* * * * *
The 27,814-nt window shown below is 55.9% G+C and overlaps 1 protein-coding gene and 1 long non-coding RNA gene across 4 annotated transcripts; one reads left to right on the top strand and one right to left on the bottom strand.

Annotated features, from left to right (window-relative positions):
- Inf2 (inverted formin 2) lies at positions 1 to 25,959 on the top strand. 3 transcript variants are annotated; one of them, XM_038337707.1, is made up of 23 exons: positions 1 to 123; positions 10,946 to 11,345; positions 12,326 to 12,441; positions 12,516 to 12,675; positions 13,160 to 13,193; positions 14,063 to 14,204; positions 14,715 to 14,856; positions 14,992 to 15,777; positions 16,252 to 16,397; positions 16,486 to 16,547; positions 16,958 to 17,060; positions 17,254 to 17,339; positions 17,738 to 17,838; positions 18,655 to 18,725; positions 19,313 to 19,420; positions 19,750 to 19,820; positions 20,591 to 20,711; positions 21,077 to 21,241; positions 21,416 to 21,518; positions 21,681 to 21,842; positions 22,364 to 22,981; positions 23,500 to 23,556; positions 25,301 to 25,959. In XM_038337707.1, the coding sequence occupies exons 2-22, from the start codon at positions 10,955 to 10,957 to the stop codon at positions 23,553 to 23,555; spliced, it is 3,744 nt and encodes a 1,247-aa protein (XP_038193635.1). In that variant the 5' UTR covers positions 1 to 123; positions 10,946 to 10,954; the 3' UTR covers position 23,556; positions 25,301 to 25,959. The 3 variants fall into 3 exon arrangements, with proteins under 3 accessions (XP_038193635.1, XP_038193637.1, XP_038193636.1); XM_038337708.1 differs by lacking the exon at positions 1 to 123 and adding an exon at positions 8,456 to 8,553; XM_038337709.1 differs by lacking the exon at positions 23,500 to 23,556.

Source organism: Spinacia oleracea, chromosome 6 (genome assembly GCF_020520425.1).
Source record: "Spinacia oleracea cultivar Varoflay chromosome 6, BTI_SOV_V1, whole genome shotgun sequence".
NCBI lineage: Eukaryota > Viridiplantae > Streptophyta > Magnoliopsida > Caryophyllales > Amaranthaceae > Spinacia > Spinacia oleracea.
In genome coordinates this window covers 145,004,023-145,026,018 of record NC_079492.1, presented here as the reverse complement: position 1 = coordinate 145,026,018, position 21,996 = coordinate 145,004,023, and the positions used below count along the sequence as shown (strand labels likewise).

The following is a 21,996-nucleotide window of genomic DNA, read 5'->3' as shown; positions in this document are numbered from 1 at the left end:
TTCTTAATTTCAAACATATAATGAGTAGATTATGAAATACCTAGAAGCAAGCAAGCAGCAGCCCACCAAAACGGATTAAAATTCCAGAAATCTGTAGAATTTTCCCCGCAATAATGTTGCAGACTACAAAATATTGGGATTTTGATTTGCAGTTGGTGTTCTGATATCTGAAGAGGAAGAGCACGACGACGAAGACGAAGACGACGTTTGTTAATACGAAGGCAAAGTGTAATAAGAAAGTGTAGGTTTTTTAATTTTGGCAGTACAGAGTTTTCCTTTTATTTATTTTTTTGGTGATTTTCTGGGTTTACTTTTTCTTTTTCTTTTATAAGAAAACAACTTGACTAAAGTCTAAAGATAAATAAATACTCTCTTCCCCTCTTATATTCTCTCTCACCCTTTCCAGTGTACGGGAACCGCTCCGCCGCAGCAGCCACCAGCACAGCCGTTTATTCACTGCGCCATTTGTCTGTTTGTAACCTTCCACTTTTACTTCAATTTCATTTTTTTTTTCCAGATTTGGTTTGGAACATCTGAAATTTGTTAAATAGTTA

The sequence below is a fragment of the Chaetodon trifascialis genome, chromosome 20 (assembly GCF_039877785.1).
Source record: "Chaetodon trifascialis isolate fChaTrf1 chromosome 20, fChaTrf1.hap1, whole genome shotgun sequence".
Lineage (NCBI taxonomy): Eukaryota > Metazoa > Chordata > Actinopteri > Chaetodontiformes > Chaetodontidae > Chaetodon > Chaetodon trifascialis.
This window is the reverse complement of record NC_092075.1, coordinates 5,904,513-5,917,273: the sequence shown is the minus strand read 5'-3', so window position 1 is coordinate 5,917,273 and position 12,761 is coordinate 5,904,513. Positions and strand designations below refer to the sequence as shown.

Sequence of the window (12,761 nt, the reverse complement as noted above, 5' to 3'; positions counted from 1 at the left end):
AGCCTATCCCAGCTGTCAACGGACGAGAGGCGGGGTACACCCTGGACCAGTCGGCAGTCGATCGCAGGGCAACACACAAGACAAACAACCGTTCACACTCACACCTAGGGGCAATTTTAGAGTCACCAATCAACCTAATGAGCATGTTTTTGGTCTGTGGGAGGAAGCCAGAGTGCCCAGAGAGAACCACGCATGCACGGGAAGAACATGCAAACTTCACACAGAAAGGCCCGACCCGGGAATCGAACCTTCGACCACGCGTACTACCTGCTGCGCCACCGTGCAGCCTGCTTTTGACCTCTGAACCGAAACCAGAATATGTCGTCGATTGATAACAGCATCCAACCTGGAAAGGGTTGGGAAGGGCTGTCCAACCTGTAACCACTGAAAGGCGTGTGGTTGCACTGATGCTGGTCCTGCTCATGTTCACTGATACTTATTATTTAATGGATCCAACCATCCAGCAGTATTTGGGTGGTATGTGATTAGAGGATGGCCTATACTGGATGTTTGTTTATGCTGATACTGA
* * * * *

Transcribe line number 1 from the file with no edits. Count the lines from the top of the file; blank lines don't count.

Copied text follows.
The 27,814-nt window shown below is 55.9% G+C and overlaps 1 protein-coding gene and 1 long non-coding RNA gene across 4 annotated transcripts; one reads left to right on the top strand and one right to left on the bottom strand.